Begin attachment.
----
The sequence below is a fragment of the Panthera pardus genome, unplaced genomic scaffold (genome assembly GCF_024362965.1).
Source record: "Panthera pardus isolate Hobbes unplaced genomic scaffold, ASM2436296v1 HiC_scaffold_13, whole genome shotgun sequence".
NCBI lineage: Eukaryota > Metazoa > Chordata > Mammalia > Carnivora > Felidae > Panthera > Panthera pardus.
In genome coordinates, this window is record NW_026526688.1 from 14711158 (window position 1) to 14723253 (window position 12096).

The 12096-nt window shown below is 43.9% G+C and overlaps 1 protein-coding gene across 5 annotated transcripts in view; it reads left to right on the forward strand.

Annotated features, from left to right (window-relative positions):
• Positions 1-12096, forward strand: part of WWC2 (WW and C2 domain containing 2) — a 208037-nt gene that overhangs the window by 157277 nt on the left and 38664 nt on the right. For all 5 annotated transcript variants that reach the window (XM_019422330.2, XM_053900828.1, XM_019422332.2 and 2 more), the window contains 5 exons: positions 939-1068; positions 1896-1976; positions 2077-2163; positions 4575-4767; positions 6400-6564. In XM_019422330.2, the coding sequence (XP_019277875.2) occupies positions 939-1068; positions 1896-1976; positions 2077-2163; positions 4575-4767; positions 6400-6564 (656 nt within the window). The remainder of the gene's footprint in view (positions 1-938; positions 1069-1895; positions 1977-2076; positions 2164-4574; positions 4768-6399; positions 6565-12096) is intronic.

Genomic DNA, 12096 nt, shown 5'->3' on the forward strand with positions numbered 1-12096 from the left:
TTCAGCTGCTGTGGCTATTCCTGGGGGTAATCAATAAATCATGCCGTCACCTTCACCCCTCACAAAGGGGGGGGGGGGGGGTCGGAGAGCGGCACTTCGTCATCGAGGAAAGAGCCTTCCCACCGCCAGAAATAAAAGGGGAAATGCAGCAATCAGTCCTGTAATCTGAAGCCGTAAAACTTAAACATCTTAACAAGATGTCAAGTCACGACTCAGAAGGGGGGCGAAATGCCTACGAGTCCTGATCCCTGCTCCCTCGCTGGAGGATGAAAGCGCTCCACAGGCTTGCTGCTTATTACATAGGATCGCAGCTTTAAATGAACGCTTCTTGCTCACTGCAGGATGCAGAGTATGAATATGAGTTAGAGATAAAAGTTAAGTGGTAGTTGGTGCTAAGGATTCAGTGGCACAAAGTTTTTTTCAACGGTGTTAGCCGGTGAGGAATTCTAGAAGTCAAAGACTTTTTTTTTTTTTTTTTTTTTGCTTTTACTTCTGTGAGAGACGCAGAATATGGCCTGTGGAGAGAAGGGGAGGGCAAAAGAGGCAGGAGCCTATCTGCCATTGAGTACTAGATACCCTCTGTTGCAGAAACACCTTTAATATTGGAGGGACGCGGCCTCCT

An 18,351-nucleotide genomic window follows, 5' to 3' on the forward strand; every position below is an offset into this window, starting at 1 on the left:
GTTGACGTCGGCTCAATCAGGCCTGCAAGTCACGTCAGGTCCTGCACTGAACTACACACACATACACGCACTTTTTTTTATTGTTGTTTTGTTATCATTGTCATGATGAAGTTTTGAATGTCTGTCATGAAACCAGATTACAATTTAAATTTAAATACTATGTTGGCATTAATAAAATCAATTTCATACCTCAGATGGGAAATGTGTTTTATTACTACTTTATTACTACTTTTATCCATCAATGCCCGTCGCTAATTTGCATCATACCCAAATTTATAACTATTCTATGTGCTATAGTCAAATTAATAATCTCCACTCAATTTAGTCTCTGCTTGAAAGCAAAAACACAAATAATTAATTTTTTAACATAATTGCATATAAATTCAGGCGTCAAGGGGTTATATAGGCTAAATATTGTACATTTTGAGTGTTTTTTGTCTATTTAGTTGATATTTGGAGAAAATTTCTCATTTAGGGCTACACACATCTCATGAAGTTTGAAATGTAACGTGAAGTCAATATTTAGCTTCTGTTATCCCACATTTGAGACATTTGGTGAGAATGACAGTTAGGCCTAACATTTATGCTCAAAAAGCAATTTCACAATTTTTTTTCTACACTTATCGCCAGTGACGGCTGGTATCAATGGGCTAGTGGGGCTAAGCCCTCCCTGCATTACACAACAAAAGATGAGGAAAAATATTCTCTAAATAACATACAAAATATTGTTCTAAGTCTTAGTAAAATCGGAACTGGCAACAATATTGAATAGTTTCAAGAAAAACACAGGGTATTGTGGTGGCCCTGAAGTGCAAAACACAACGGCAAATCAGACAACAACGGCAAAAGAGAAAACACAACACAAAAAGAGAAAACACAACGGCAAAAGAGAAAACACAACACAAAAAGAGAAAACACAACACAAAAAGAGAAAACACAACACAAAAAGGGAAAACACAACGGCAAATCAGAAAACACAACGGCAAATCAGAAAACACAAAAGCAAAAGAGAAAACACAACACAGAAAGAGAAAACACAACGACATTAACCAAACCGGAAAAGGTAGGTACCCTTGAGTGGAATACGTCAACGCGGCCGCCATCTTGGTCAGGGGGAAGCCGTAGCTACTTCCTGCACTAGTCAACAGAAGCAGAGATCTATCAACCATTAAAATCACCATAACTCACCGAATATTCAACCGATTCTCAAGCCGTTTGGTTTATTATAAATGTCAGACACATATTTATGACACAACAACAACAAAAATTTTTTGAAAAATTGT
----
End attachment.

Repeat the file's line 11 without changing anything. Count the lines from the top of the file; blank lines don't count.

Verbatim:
GTTGACGTCGGCTCAATCAGGCCTGCAAGTCACGTCAGGTCCTGCACTGAACTACACACACATACACGCACTTTTTTTTATTGTTGTTTTGTTATCATTGTCATGATGAAGTTTTGAATGTCTGTCATGAAACCAGATTACAATTTAAATTTAAATACTATGTTGGCATTAATAAAATCAATTTCATACCTCAGATGGGAAATGTGTTTTATTACTACTTTATTACTACTTTTATCCATCAATGCCCGTCGCTAATTTGCATCATACCCAAATTTATAACTATTCTATGTGCTATAGTCAAATTAATAATCTCCACTCAATTTAGTCTCTGCTTGAAAGCAAAAACACAAATAATTAATTTTTTAACATAATTGCATATAAATTCAGGCGTCAAGGGGTTATATAGGCTAAATATTGTACATTTTGAGTGTTTTTTGTCTATTTAGTTGATATTTGGAGAAAATTTCTCATTTAGGGCTACACACATCTCATGAAGTTTGAAATGTAACGTGAAGTCAATATTTAGCTTCTGTTATCCCACATTTGAGACATTTGGTGAGAATGACAGTTAGGCCTAACATTTATGCTCAAAAAGCAATTTCACAATTTTTTTTCTACACTTATCGCCAGTGACGGCTGGTATCAATGGGCTAGTGGGGCTAAGCCCTCCCTGCATTACACAACAAAAGATGAGGAAAAATATTCTCTAAATAACATACAAAATATTGTTCTAAGTCTTAGTAAAATCGGAACTGGCAACAATATTGAATAGTTTCAAGAAAAACACAGGGTATTGTGGTGGCCCTGAAGTGCAAAACACAACGGCAAATCAGACAACAACGGCAAAAGAGAAAACACAACACAAAAAGAGAAAACACAACGGCAAAAGAGAAAACACAACACAAAAAGAGAAAACACAACACAAAAAGAGAAAACACAACACAAAAAGGGAAAACACAACGGCAAATCAGAAAACACAACGGCAAATCAGAAAACACAAAAGCAAAAGAGAAAACACAACACAGAAAGAGAAAACACAACGACATTAACCAAACCGGAAAAGGTAGGTACCCTTGAGTGGAATACGTCAACGCGGCCGCCATCTTGGTCAGGGGGAAGCCGTAGCTACTTCCTGCACTAGTCAACAGAAGCAGAGATCTATCAACCATTAAAATCACCATAACTCACCGAATATTCAACCGATTCTCAAGCCGTTTGGTTTATTATAAATGTCAGACACATATTTATGACACAACAACAACAAAAATTTTTTGAAAAATTGT